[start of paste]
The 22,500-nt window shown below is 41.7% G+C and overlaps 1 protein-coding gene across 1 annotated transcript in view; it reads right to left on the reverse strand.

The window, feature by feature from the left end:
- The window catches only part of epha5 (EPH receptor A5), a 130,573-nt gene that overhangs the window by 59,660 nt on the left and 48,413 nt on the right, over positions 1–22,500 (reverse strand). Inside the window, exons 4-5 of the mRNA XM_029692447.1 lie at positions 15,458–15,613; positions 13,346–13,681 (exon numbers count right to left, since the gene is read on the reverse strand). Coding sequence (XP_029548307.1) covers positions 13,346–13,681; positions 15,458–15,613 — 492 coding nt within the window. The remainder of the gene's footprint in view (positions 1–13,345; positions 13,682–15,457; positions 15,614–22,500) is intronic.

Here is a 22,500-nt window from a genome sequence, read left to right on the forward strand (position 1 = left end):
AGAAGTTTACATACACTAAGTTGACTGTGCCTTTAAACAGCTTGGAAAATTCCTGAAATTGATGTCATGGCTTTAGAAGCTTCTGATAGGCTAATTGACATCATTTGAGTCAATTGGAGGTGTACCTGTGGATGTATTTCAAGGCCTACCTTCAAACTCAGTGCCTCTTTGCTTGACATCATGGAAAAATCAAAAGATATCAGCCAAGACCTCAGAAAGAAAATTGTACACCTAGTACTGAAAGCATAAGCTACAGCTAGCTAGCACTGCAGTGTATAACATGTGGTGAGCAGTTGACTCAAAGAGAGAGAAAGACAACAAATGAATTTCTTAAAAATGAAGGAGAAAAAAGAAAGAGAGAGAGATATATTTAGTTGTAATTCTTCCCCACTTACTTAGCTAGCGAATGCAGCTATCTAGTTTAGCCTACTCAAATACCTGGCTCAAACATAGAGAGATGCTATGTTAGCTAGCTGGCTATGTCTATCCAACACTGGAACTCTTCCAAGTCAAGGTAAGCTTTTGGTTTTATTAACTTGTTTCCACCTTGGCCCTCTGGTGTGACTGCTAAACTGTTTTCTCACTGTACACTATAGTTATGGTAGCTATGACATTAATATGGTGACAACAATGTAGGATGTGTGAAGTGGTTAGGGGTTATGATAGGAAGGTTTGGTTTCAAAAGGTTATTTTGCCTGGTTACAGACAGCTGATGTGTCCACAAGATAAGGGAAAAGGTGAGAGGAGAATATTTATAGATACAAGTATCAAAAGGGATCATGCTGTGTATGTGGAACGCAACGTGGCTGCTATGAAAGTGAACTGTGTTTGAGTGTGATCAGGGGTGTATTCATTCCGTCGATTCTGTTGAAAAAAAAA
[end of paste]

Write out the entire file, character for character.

The 22,500-nt window shown below is 41.7% G+C and overlaps 1 protein-coding gene across 1 annotated transcript in view; it reads right to left on the reverse strand.

The window, feature by feature from the left end:
- The window catches only part of epha5 (EPH receptor A5), a 130,573-nt gene that overhangs the window by 59,660 nt on the left and 48,413 nt on the right, over positions 1–22,500 (reverse strand). Inside the window, exons 4-5 of the mRNA XM_029692447.1 lie at positions 15,458–15,613; positions 13,346–13,681 (exon numbers count right to left, since the gene is read on the reverse strand). Coding sequence (XP_029548307.1) covers positions 13,346–13,681; positions 15,458–15,613 — 492 coding nt within the window. The remainder of the gene's footprint in view (positions 1–13,345; positions 13,682–15,457; positions 15,614–22,500) is intronic.

Here is a 22,500-nt window from a genome sequence, read left to right on the forward strand (position 1 = left end):
AGAAGTTTACATACACTAAGTTGACTGTGCCTTTAAACAGCTTGGAAAATTCCTGAAATTGATGTCATGGCTTTAGAAGCTTCTGATAGGCTAATTGACATCATTTGAGTCAATTGGAGGTGTACCTGTGGATGTATTTCAAGGCCTACCTTCAAACTCAGTGCCTCTTTGCTTGACATCATGGAAAAATCAAAAGATATCAGCCAAGACCTCAGAAAGAAAATTGTACACCTAGTACTGAAAGCATAAGCTACAGCTAGCTAGCACTGCAGTGTATAACATGTGGTGAGCAGTTGACTCAAAGAGAGAGAAAGACAACAAATGAATTTCTTAAAAATGAAGGAGAAAAAAGAAAGAGAGAGAGATATATTTAGTTGTAATTCTTCCCCACTTACTTAGCTAGCGAATGCAGCTATCTAGTTTAGCCTACTCAAATACCTGGCTCAAACATAGAGAGATGCTATGTTAGCTAGCTGGCTATGTCTATCCAACACTGGAACTCTTCCAAGTCAAGGTAAGCTTTTGGTTTTATTAACTTGTTTCCACCTTGGCCCTCTGGTGTGACTGCTAAACTGTTTTCTCACTGTACACTATAGTTATGGTAGCTATGACATTAATATGGTGACAACAATGTAGGATGTGTGAAGTGGTTAGGGGTTATGATAGGAAGGTTTGGTTTCAAAAGGTTATTTTGCCTGGTTACAGACAGCTGATGTGTCCACAAGATAAGGGAAAAGGTGAGAGGAGAATATTTATAGATACAAGTATCAAAAGGGATCATGCTGTGTATGTGGAACGCAACGTGGCTGCTATGAAAGTGAACTGTGTTTGAGTGTGATCAGGGGTGTATTCATTCCGTCGATTCTGTTGAAAAAAAAA